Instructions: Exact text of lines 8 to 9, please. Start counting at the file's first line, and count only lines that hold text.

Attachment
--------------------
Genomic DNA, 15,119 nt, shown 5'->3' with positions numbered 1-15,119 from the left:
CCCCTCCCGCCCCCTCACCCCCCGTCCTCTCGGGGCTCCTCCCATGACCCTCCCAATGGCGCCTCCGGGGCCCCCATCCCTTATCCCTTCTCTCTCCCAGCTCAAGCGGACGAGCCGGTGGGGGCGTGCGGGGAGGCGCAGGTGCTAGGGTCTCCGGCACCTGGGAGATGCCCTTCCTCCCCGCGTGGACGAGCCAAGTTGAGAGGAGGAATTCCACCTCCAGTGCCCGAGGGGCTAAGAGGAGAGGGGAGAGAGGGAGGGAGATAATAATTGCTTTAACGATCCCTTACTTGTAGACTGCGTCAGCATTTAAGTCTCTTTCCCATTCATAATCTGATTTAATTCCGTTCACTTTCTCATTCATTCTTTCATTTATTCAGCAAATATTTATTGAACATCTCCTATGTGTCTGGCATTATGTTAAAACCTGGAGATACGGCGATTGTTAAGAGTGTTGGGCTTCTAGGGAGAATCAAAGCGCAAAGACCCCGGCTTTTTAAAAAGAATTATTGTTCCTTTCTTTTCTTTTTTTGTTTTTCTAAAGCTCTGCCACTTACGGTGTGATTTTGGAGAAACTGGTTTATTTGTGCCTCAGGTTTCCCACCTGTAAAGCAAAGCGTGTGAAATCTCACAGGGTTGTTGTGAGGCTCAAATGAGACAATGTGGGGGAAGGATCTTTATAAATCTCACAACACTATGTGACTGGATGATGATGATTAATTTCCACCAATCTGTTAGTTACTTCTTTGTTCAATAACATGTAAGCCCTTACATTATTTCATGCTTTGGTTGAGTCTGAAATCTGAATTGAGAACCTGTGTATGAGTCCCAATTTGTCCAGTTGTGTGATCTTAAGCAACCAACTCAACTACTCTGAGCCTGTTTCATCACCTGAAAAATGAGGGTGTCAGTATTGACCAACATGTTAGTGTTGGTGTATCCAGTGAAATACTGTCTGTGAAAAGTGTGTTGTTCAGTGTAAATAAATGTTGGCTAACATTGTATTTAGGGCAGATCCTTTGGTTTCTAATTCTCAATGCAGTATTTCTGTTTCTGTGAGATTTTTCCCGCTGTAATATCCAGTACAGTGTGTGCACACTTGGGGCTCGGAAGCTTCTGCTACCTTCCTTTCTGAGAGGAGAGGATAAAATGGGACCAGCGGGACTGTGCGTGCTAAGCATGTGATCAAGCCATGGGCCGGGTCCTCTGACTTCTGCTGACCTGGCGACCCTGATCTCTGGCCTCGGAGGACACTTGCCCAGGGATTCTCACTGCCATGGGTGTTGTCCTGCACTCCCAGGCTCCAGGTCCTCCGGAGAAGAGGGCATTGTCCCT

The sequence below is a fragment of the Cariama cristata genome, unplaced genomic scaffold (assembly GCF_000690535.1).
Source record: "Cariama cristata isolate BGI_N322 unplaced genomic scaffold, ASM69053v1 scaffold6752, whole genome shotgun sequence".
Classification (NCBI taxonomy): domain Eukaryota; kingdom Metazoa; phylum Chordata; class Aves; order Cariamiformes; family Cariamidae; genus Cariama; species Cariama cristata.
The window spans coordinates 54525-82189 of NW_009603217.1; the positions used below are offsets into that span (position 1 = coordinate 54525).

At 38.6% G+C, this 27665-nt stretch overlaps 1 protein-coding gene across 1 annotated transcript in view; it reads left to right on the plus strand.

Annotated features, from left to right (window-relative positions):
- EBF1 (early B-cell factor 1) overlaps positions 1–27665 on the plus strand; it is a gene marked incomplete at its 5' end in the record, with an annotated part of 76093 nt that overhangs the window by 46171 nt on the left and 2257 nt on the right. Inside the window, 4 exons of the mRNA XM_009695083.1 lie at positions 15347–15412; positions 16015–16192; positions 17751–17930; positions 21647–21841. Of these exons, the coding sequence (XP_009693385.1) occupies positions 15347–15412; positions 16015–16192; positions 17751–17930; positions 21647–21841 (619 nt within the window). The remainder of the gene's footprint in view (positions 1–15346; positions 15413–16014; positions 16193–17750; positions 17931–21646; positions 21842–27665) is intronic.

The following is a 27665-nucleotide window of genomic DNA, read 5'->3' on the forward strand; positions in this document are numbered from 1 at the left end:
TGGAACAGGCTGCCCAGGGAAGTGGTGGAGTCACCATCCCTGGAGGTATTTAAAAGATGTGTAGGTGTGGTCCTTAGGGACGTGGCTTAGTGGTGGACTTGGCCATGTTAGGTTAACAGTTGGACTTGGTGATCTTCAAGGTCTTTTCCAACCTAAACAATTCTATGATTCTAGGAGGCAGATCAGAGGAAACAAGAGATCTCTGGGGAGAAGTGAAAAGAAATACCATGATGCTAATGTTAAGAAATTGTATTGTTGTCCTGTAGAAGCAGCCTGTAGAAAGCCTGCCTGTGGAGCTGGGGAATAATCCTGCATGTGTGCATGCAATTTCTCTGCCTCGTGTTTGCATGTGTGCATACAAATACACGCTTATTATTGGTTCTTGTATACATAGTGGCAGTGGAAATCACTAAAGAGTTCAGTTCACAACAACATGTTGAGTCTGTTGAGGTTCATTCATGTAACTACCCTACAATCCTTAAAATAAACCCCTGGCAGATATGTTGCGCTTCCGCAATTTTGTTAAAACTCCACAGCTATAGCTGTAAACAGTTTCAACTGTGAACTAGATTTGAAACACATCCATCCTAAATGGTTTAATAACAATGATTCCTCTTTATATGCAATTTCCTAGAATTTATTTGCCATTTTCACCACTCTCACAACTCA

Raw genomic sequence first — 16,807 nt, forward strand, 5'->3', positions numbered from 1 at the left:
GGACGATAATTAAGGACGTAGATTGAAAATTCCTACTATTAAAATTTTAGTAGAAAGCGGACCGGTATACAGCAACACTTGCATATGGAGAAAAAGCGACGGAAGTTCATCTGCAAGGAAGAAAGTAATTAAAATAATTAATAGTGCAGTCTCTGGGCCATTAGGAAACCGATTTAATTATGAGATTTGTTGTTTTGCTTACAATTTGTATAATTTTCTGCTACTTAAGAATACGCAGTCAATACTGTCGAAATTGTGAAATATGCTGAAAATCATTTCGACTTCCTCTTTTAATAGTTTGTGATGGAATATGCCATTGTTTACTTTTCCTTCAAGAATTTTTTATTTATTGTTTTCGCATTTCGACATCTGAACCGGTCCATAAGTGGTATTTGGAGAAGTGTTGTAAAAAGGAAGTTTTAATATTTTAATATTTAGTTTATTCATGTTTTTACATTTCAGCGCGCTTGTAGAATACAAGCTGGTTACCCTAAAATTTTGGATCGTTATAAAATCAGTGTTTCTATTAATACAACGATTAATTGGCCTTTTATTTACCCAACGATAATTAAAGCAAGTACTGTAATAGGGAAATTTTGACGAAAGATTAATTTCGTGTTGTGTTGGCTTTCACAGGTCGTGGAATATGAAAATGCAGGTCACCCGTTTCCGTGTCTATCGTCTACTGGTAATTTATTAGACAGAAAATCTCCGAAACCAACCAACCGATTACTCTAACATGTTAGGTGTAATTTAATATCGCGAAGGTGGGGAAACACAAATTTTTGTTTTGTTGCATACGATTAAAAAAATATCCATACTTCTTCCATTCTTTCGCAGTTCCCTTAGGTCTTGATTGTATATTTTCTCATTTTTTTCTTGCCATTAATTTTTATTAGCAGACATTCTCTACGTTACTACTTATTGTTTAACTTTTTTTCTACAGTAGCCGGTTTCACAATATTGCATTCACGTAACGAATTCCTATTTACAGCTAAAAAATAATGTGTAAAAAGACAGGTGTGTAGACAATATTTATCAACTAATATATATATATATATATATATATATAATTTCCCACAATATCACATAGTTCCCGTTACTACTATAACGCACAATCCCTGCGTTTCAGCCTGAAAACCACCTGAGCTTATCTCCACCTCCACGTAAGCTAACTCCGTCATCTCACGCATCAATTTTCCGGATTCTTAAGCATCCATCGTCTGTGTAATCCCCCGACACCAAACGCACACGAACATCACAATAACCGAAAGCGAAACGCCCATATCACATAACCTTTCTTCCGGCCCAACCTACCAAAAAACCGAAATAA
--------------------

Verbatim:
Annotated features, from left to right (window-relative positions):
- EBF1 (early B-cell factor 1) overlaps positions 1–27665 on the plus strand; it is a gene marked incomplete at its 5' end in the record, with an annotated part of 76093 nt that overhangs the window by 46171 nt on the left and 2257 nt on the right. Inside the window, 4 exons of the mRNA XM_009695083.1 lie at positions 15347–15412; positions 16015–16192; positions 17751–17930; positions 21647–21841. Of these exons, the coding sequence (XP_009693385.1) occupies positions 15347–15412; positions 16015–16192; positions 17751–17930; positions 21647–21841 (619 nt within the window). The remainder of the gene's footprint in view (positions 1–15346; positions 15413–16014; positions 16193–17750; positions 17931–21646; positions 21842–27665) is intronic.